The first thing that arrests one’s attention in the home of Andrea Savage is the astounding view outside the living room windows, one of skyscrapers clustered toy-like in the distance against an endless expanse of cerulean sky. Once that vision sets in, the penthouse’s roominess and Savage’s uninhibited design scheme zooms into focus. The interior designer lives in Singapore with her husband Cameron Richards, who is the founder and CEO of CPR Vision Management, her children—four-year-old Allegra and seven-year-old Julian—two helpers and the family’s cat Charli which has been with them for 11 years.
At the foyer, facets of agate stone, lacquered scarlet strips and gold-finished stainless steel combine into a composition that Savage ascribes to an “art deco dream”. An angled sofa in the middle of the room merging black and green stripes, another sofa tiered with white tassels like a dress from a Great Gatsby scene, giant Murano wall scones and an orthogonal glass coffee table with golden totems for legs are but some of the singular elements animating the kaleidoscopic living area.
There is a lot going on at once but it excites rather than overwhelms. “Homes convey so much about the people who live there. This home is the perfect expression of my well-honed aesthetic that is clean-lined yet maximalist, art deco yet exotic,” says Savage. Her maximalist leanings satiate her thirst for energy and vibrancy in her surroundings. They are tempered with white surfaces while wall mouldings exude a classic, luxe sensibility.
The penthouse of a condominium in a central part of Singapore is dazzling, both in terms of impact and literally, with a lavish helping of gold and mirrored parts. It is the mothership of Savage’s unapologetic yet purposeful use of colour and pattern seen in her award-winning work. Together with her personable and articulate character, her good taste also had her appearing as a judge in the hit Asian reality television show The Apartment. Savage later became a guest judge due to work commitments. Ever since she joined her partner Nikki Hunt at the firm in 2011 after more than a decade of modelling in Singapore, she has channelled much of her energy into creating bespoke interiors that have won accolades, including a coveted spot in Andrew Martin: Interior Design Review—The Definitive Guide To The World’s Top 100 Designers.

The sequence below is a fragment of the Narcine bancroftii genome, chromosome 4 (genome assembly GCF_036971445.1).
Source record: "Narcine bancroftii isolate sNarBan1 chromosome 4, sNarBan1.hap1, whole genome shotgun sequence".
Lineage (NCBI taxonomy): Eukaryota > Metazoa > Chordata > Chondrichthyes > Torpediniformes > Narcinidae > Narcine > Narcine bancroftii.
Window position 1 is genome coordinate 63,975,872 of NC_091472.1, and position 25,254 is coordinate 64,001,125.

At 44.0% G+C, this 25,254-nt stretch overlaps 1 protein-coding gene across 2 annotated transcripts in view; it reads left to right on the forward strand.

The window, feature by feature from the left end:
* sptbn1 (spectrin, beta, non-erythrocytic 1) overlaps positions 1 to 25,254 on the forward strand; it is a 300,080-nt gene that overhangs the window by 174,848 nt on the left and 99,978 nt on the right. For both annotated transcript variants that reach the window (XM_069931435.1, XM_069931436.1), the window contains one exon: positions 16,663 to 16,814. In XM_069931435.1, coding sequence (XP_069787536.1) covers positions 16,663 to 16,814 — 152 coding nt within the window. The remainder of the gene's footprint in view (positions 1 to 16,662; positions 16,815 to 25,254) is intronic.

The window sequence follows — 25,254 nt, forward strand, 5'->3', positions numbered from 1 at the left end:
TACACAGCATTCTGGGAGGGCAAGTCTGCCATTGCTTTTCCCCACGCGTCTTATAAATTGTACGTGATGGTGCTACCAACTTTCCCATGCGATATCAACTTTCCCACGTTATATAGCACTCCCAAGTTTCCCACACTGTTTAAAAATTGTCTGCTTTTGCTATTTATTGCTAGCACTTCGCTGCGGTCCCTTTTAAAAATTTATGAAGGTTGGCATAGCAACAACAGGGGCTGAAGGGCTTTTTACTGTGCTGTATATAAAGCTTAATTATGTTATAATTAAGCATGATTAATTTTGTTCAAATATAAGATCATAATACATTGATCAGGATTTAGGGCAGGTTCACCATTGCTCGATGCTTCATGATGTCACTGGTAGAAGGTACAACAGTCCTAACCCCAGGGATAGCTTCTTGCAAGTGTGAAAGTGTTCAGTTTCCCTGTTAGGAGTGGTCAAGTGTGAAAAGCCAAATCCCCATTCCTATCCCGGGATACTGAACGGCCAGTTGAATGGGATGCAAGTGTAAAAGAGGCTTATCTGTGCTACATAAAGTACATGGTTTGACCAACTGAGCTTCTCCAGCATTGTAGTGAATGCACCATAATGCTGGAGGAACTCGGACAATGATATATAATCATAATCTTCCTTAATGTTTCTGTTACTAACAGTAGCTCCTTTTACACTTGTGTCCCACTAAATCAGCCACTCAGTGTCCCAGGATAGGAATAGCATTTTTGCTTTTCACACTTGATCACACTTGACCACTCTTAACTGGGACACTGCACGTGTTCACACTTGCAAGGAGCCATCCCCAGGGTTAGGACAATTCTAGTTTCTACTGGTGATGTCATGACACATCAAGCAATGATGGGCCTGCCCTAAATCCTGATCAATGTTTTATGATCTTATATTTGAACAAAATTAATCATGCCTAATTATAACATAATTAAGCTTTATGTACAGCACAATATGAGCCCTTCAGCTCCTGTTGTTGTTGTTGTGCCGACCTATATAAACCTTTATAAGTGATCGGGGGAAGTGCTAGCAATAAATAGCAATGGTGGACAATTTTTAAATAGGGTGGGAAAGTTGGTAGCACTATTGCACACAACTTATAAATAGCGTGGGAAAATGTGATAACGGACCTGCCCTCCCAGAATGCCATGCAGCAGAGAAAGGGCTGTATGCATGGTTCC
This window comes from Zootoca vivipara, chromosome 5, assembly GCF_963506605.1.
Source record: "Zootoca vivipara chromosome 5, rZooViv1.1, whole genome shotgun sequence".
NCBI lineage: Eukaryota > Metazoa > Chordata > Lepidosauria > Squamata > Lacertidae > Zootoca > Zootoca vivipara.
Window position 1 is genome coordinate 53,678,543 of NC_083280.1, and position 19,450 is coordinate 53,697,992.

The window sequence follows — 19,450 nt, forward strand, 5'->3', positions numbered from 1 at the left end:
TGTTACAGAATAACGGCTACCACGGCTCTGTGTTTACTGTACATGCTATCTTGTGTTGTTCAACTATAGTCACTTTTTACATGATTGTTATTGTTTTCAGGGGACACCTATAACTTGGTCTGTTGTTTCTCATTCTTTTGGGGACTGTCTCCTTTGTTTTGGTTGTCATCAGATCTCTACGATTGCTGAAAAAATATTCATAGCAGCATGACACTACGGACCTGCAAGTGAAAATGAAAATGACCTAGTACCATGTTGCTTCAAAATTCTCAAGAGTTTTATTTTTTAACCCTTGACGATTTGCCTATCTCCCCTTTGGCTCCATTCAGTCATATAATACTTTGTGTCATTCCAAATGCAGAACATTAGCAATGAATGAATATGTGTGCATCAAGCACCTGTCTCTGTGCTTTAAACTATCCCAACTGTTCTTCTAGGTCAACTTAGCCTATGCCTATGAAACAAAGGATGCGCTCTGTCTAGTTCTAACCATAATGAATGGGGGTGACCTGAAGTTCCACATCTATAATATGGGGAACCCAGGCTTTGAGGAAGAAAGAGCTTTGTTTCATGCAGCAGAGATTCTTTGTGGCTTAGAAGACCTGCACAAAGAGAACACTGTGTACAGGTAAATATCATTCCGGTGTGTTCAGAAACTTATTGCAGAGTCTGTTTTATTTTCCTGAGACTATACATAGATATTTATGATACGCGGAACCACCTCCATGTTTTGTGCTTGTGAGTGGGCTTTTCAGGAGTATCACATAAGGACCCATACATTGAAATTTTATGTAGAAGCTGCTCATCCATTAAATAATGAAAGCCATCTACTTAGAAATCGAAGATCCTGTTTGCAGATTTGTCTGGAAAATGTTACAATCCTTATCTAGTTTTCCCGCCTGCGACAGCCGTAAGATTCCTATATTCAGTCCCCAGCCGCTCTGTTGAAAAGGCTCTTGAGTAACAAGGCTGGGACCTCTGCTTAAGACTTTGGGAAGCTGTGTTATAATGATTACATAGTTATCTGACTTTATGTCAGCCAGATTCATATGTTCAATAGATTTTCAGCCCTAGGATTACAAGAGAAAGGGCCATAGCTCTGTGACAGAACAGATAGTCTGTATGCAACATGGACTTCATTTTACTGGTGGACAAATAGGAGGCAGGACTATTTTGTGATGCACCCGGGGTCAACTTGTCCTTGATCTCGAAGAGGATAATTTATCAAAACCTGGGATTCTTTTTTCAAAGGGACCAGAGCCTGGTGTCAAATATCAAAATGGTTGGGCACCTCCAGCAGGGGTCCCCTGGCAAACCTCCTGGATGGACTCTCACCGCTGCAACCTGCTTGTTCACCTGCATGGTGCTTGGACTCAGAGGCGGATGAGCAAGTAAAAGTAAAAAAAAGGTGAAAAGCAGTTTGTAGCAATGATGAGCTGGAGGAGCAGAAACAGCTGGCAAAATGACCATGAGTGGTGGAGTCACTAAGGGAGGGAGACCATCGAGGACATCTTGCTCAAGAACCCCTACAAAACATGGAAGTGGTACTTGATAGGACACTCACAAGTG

Maternity leave was non-existent for her when Allegra came along. She was also working on this apartment at that time while tending to the pre-schooler whims of the then-three-yearold Julian. “There is just not enough time when you are building a business,” Savage says on working through Allegra’s infant days. Her love and passion for design fuelled her through the busyness and the result is a home that is functional yet warm. The family had moved from a previous apartment, as they needed more space when Allegra came along. “Prior to purchasing this apartment, we looked at landed properties but we love the condominium community and the network that it facilitated for our children and helpers. So finding a space that is 5,376 sq ft large was a dream come true. Nothing gave us more pleasure than when we moved in to see our children racing on the balcony or playing What’s The Time Mister Wolf with the city and world beyond,” shares Savage.
The penthouse is “an oasis from our professional lives; a home in the sky”. To make it the perfect home, Savage altered the entire interior. “I took the apartment back to its concrete shell, stripped out the lights, electricals, plumbing and even the windows. We moved the kitchen, dining and helpers’ quarters upstairs and created multiple seating and play areas depending on the setting of the sun and the mood of the household. The vistas are all maximised in all areas but they are not isolated as just framed views. They are incorporated into the home so you feel like you are one with the city beyond,” says Savage.